An Intelligent Supportive Environment for Completing a Factory Assembly Task: The NCAPS project (COACH@Work)
Keywords: Artificial intelligence (AI), prompting system, assistive technology, animated agent, supportive workplace environment.
This project in in collaboration with the University of Colorado and is part of the RERC for the Advancement of Cognitive Technologies (ACT).
Overview of Research
One of the most common and empowering activities in our culture is the ability to work. Work provides a validation of an individuals’ ability to earn money and support themselves, to add value to society, and be part of one of the most universal activities in the world.
Housed out of the University of Colorado, the RERC-ACT project takes five projects and integrates them together to create a solution intended to help people with cognitive disabilities to succeed in the workplace. The specific aim of this project is to substantially increase the number of trained individuals with cognitive disabilities who are placed in the workforce and who are successful in their jobs through the development and implementation of computer-based systems to support the knowledge and skills required by people with cognitive disabilities to enter and remain in a workplace.
IATSL is working in collaboration with the University of Colorado on the development of NCAPS, a sub-project on the RERC-ACT to create the COACH@Work system. This research involves adapting IATSL's existing COACH system for use in a factory assembly task, specifically putting together a novelty first aid kit filled with boxes and bottles of chocolates, shown in Figure 1. A breakdown of the task sub-steps is shown in Figure 2.
The system employs two non-recording video cameras to view the workspace and utilizes various vision algorithms to unobtrusively track the worker's progress through the assembly task. Some of these algorithms include detecting optical flow to determine when an item has been picked up, or isolating for particular colours to see if a coloured area of the workspace is exposed meaning that an item is or is not in place. A few of the vision algorithms used by the system are demonstrated in Figure 3. The hand tracker algorithm developed for the original COACH project is also used to observe the worker. This hand tracker algorithm, shown in Figure 4, is used to recognise the position of a user’s hands by tracking groups of pixels that have been calibrated to the user's skin tone. Using artificially intelligent algorithms, the system determines the worker's progress and provides prompts - if and only if he or she requires them - to guide the user through the task. This allows the worker to engage in the task to the maximum extent of his or her abilities. If the user pauses or has a significant timeout, the AI will provide a prompt to complete the next step.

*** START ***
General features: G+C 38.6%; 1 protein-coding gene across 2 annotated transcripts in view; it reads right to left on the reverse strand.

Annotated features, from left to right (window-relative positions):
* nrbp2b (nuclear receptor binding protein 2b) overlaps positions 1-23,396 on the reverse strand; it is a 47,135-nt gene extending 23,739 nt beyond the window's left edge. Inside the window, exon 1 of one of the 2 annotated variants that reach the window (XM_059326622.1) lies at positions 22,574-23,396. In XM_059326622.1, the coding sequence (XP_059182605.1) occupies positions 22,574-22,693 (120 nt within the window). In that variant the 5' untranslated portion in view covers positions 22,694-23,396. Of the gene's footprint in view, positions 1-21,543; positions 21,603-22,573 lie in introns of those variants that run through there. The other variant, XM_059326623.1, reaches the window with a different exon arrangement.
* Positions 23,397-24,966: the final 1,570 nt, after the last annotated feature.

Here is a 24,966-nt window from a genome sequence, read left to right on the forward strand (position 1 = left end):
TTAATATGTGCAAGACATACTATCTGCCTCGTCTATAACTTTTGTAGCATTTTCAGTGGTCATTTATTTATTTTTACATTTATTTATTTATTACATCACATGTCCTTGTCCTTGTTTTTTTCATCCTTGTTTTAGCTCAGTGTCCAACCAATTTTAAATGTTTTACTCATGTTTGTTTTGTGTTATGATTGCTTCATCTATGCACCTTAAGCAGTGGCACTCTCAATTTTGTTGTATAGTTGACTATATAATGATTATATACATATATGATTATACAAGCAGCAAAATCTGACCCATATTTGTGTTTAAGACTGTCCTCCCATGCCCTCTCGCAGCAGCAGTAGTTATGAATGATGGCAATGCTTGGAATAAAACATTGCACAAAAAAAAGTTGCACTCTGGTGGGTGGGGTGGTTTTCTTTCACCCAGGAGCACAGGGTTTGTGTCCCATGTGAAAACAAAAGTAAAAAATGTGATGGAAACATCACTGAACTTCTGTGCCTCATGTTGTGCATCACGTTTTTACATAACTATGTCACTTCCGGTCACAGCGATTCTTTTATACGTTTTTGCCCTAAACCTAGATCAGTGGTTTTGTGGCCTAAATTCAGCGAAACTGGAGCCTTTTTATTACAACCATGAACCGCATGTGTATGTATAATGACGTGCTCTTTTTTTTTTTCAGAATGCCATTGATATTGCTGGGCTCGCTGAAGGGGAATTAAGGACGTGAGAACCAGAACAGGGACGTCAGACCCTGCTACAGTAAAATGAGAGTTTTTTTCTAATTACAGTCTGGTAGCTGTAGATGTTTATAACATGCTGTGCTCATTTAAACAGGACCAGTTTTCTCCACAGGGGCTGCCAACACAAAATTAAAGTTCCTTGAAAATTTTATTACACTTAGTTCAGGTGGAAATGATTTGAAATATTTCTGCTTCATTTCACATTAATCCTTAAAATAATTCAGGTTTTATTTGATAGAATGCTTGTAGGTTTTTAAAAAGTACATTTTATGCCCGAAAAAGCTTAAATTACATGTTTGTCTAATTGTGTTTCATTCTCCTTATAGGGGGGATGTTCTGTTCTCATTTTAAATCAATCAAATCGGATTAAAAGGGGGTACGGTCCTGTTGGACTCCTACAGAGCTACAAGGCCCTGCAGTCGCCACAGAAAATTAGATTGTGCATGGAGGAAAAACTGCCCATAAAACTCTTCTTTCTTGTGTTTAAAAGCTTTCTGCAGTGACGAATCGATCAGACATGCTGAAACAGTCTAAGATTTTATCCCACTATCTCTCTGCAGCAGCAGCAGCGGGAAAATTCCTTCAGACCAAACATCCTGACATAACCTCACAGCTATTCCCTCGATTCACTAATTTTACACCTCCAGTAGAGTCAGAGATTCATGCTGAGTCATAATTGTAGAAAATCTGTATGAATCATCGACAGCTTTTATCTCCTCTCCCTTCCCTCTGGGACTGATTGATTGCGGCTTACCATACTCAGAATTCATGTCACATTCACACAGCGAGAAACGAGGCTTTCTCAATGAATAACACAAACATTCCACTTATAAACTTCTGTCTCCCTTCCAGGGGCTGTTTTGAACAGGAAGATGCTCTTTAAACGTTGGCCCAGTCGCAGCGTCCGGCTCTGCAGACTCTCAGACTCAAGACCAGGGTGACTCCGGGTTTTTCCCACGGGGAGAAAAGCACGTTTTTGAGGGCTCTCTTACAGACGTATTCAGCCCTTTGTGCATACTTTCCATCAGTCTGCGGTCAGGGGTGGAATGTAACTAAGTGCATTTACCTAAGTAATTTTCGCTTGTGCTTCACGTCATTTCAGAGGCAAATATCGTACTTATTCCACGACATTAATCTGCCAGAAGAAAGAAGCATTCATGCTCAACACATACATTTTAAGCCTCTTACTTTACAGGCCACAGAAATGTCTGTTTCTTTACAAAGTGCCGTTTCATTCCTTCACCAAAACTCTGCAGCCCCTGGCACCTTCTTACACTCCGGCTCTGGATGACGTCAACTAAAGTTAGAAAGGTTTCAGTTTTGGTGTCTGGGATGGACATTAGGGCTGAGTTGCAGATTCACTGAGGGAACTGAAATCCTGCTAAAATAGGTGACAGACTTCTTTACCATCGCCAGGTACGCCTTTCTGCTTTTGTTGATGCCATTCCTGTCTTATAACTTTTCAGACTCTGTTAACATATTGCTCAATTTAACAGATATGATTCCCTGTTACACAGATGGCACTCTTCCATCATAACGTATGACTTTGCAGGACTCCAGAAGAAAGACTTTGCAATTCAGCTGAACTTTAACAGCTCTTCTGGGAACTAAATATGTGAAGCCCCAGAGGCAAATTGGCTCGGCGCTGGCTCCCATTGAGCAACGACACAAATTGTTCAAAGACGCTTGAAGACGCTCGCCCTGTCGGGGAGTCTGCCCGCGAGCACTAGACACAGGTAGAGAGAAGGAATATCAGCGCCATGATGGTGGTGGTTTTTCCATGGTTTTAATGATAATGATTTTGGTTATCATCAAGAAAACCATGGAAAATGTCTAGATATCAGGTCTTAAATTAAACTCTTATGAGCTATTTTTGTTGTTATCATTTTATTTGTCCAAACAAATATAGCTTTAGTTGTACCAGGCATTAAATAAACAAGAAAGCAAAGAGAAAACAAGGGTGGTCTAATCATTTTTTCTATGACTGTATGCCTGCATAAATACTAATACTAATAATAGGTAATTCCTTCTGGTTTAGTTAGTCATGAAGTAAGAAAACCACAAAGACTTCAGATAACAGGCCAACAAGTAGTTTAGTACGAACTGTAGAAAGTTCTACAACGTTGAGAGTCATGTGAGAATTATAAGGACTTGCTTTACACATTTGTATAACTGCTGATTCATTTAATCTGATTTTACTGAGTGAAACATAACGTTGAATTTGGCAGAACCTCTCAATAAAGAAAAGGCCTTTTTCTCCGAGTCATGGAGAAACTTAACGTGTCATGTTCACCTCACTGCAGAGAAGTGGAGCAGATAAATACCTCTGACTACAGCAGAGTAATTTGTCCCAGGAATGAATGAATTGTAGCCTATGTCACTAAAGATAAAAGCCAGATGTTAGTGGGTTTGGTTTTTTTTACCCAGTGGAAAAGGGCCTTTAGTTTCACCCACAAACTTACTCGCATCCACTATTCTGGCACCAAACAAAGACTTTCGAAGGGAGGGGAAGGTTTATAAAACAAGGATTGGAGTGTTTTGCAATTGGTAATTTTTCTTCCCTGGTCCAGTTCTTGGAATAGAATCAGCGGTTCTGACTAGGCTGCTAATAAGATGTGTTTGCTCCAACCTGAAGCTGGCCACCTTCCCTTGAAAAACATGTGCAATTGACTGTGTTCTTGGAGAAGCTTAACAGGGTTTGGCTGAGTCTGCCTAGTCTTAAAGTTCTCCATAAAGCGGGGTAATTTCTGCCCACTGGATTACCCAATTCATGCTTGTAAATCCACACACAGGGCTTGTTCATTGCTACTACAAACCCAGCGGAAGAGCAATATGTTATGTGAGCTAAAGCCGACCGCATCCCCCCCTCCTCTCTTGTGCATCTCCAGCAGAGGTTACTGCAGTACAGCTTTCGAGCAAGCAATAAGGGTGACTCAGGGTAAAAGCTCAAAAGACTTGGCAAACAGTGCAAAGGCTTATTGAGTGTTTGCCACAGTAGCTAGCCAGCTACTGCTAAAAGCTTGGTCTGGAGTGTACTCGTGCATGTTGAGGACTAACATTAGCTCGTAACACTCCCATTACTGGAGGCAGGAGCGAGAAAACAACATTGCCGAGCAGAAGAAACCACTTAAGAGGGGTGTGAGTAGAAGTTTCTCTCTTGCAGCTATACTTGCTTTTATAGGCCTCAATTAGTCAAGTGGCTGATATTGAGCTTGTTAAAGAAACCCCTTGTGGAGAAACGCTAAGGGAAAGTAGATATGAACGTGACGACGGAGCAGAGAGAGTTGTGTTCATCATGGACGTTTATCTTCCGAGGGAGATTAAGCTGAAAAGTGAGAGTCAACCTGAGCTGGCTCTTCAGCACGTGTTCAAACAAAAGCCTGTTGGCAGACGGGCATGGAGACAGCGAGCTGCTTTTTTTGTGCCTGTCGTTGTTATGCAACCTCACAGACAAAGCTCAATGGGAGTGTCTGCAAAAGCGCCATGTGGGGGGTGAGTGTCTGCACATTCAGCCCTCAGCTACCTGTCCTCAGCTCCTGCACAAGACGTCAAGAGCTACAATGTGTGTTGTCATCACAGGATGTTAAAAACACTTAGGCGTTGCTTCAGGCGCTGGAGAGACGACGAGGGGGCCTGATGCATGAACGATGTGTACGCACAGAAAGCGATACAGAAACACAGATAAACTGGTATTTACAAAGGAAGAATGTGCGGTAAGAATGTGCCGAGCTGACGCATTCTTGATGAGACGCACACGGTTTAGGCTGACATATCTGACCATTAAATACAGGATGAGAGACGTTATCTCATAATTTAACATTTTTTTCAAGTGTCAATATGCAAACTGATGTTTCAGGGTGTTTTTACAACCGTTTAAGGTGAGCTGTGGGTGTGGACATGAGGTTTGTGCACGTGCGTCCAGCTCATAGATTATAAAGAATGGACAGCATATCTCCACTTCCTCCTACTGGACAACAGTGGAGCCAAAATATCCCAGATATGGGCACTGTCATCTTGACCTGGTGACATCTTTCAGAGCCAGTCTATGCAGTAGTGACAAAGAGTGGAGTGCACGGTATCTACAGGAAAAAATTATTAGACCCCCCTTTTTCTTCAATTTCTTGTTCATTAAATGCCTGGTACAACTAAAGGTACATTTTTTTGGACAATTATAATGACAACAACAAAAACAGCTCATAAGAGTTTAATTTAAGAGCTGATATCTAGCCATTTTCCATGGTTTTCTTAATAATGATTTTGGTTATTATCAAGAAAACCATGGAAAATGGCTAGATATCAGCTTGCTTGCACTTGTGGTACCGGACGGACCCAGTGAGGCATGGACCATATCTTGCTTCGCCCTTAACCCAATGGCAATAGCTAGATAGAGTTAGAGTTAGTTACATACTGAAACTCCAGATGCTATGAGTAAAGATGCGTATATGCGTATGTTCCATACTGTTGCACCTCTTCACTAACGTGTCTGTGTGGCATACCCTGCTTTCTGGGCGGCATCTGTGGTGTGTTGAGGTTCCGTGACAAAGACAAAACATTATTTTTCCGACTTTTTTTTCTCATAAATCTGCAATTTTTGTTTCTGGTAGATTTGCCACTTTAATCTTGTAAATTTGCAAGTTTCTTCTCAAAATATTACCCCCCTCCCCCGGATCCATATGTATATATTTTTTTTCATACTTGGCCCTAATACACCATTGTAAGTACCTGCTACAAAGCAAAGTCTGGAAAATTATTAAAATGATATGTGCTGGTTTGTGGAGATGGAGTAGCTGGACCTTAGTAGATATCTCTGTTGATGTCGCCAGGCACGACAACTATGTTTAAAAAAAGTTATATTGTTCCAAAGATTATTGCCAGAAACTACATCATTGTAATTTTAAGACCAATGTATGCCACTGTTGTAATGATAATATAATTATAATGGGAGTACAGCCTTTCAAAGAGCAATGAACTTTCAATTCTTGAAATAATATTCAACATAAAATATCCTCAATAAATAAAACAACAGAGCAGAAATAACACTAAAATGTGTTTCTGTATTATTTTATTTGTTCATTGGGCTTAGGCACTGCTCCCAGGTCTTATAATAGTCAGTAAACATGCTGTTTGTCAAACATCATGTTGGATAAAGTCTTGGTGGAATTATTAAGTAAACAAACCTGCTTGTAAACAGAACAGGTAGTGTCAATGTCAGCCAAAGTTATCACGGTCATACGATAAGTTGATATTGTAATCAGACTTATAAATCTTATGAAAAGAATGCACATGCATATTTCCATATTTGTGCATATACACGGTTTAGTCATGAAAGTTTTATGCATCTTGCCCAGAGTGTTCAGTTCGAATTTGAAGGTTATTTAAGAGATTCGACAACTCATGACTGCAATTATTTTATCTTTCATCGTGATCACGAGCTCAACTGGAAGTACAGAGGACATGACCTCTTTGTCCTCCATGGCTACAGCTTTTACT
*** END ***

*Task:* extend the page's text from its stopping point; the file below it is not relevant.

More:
Prompts are played on a monitor that is mounted at eye-level in front of the user. These prompts come in the form of an animated agent, shown in Figure 5, and can be made to reflect the abilities of the user. If necessary, the device will repeat a cue or increase the level of specificity of the prompt to promote the correct user-response. If the worker continues to struggle with a step, an eventual prompt will involve calling a job supervisor to provide assistance. A text message or email will then automatically be sent to the job supervisor, asking for them to provide assistance to ensure the step is competed correctly.
This project is engaging in preliminary testing and trials in the near future. These trials will help determine the efficacy of the system in determining the state of the task as well as the efficacy of the prompts in aiding the users. A comparison between the AI and a heuristic decision making model will also be made. A newer version of the prompting agent is going to be implemented in the near future.
Figure 1: Overhead view of the workspace and the assembly task (click to enlarge Fig. 1)
Figure 2: Flow diagram of steps involved in the assembly task (click to enlarge Fig. 2)
Figure 3: Examples of output from the various vision algorithms used in the system (click to enlarge Fig. 3)
Figure 4: The hand-tracker and regions of interest in the workspace (click to enlarge Fig. 4 )
Figure 5: The Animated Agent prompting avatar (click to enlarge Fig. 5)
Ryan Keyfitz, University of Toronto
Alex Mihailidis, University of Toronto
Michael Melonis, University of Colorado